She also saw it as the perfect role for Timberlake who, in turn, made her job easier during a sexless sex scene, literally and metaphorically, in which the pair bump and grind, shamelessly, gratuitously, while keeping their clothes on. Though Diaz is the actress known to be up for anything on film, even she expresses relief that the scene was with someone she knows well. "If it was anyone else it would have been awkward. It would have been a different scene. But instead we laughed a lot. And because it was him, it just wasn't uncomfortable. We were able to do things I may not have been comfortable doing with somebody else. There is so much trust there, there was no issue. Justin and I know who we are and we know where we stand in our relationship. So there's a comfort in that and a safety."
Were anyone else in the lead role, British actress Lucy Punch, as Halsey's "good teacher" nemesis, Amy Squirrel, might have stolen the film. The unusually generous Diaz (Punch says she was "so supportive and encouraging" the day they auditioned together) insists she actually does. "I really think Lucy does steal the film. Making movies is a collaboration, and it's such an important thing to create an environment where everybody can thrive, everybody can shine. I want everybody to be great and feel confident that they are doing the best work that they can do. I think camaraderie and teamwork is the only way to make movies, or anything in life."
Diaz's own school memories, from Long Beach, just south of Los Angeles, are not particularly happy. "I was really pleased to get out of school; I wasn't really impressed by it. I couldn't sit in the classroom and try to pay attention to what was going on. They call it ADD now, but I don't believe that it's a disorder, just a different way of absorbing information. And I never could really absorb information, just sitting and staring at a person talking to me. I had to be active in doing other things. When I was 16 and working as a model, I lived in Japan for three months on my own and that was a formidable time that taught me that there is more to life than high school and that little microcosm. I discovered the world was bigger than that little world."
She didn't discover acting at school – "I did a term of drama, but it wasn't really anything" – and made her first film, The Mask, opposite Jim Carrey, aged 21. I met her then for the first time, at about 2am on the film's set after its unit publicist begged me to talk to this "sweet model from Long Beach making her first film". "I remember that," Diaz pipes up. "We did the interview on a bench, right?" We did. Does she remember everything since as well? "Oh gosh, some stuff better than others. I've had such an awesome time. I'm so blessed.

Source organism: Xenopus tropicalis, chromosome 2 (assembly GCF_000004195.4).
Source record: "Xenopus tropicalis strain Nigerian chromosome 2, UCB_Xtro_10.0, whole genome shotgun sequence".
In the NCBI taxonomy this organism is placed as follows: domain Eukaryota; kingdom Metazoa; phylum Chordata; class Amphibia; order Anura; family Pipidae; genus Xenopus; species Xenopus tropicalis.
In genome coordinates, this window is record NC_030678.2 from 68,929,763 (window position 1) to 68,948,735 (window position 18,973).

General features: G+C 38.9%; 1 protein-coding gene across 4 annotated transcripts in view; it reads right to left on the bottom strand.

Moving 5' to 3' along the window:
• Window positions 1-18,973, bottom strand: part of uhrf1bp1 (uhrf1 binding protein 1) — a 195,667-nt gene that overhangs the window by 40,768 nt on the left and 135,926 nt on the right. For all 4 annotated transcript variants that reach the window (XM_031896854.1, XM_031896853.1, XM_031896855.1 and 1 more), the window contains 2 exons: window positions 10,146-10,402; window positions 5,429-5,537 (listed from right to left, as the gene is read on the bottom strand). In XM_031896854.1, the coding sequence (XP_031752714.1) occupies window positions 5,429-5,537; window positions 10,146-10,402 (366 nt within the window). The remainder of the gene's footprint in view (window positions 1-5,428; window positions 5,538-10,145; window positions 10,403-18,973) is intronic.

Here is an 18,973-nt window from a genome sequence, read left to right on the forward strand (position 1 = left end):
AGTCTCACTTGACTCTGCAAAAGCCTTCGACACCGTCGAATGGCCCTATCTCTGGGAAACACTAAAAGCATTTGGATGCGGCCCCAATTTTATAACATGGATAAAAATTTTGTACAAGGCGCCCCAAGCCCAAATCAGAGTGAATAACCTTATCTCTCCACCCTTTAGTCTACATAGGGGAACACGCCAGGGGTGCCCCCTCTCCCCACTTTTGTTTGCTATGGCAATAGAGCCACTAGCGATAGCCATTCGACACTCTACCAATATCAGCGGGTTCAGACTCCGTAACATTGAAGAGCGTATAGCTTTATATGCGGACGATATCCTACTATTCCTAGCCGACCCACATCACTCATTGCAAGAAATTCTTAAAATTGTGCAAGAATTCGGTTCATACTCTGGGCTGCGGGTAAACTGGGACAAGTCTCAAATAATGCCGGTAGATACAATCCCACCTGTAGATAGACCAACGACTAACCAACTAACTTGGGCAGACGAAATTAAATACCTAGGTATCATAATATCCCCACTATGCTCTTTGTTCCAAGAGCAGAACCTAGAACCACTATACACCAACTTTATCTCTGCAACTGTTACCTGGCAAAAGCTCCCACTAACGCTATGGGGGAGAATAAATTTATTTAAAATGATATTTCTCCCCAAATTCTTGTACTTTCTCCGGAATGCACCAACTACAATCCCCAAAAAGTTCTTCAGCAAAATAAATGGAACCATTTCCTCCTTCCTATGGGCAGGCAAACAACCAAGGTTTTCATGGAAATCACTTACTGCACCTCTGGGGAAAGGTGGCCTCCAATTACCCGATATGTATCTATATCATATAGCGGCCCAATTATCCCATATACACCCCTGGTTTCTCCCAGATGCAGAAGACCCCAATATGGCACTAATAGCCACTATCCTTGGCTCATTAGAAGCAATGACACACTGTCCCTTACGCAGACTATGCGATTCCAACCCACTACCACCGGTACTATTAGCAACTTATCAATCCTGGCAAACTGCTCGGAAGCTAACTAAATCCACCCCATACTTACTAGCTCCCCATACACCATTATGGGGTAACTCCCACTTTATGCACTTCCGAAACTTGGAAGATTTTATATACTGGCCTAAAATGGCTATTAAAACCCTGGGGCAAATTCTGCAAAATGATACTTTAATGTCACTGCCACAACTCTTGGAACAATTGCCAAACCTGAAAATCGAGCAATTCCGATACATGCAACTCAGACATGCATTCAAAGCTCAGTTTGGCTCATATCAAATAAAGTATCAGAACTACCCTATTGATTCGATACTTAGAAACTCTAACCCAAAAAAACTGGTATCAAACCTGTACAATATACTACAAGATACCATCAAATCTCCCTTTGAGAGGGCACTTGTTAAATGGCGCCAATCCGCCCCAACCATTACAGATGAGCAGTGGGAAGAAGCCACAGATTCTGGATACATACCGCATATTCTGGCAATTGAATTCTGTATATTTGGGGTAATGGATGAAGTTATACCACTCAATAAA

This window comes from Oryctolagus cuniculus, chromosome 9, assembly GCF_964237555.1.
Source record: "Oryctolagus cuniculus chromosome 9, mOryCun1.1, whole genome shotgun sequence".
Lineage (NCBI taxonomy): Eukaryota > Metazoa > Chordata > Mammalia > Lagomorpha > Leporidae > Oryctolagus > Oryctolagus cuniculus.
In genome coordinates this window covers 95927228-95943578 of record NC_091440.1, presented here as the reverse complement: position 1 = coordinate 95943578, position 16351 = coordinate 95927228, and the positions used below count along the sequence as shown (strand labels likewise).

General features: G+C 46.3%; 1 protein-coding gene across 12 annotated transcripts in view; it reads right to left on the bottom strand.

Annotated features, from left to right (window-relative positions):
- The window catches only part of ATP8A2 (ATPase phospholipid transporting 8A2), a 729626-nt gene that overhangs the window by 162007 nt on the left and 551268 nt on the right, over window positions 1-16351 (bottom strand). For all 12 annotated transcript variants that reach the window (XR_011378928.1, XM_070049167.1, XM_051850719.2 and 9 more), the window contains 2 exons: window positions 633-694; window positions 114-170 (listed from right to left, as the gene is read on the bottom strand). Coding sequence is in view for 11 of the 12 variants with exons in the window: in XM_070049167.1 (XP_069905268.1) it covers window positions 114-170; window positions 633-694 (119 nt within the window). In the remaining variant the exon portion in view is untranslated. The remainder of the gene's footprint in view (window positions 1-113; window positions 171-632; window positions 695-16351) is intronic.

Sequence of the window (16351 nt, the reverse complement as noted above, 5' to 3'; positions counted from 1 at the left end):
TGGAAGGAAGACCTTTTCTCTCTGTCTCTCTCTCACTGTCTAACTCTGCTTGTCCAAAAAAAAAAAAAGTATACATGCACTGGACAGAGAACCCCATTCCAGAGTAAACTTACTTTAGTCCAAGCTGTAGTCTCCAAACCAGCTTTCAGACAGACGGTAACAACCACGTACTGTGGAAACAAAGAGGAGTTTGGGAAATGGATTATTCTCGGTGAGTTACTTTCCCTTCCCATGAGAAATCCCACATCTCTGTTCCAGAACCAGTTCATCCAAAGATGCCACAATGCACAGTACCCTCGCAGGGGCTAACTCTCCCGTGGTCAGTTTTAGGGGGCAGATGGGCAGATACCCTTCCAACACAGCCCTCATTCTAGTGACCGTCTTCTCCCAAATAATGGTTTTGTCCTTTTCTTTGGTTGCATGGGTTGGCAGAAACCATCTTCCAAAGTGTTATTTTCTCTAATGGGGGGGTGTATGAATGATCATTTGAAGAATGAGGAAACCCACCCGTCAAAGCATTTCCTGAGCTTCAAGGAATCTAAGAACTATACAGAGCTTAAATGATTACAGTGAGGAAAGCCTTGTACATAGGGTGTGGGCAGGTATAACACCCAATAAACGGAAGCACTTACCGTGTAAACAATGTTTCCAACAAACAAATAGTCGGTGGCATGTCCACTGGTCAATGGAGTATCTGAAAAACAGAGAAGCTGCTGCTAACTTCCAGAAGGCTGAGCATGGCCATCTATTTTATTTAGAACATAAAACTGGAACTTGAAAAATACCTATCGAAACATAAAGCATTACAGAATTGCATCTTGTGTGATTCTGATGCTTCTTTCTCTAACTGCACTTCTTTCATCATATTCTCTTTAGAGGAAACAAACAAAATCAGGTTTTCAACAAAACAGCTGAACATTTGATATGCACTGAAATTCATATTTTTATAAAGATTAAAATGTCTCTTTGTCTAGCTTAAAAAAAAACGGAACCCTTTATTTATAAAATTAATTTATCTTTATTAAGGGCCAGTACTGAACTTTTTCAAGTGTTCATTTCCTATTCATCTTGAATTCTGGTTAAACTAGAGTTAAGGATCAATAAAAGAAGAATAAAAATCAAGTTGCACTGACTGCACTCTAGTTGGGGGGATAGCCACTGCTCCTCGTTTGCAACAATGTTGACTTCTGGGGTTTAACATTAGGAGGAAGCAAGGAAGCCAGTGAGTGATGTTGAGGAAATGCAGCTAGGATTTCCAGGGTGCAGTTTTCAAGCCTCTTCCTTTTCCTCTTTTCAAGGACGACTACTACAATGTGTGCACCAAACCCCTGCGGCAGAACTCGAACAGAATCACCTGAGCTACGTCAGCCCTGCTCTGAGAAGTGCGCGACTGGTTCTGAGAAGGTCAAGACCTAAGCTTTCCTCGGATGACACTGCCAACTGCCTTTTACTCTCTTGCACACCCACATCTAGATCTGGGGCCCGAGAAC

"I think that you get back what you put out, and I want to have a good time. I want to bring good things into my life and I think that when you put that out there, hopefully you get it back in some form. But the most important thing is that I'm living. And I think that's just sort of my programme: work really hard and then play really hard."
One part of her programme is a lifestyle so peripatetic that she says she gets itchy feet if she stays in one place too long. "I'm expecting to pack my bags at the end of two weeks because I'm supposed to be some place else. There's a timer in me." Another is therapy. "I've been doing it for 15 years and I thank God. My life would not be half as fulfilled as it is without therapy."
And then there is that body, seen to extraordinary effect in a stunning set of recent photos for Elle and, necessarily, in a predictably soapy car-wash scene in Bad Teacher. Diaz has very obviously ramped up her fitness regimen of late. "I take care of myself, I enjoy taking care of myself. For me, the aesthetic is not the by-product of it. Physically I just am very in touch with my body. I really love feeling strong, feeling capable. I love that feeling in my body. And so when I'm not in that place, I don't feel good. It also helps keep my head clear, and it helps me stay focused on my work and my life and so I just use it as a way of maintaining a certain standard of life.
"I'm sure there are people who look at my body and go, 'Ugh'. But I do it for myself."
'Bad Teacher' is released on 17 June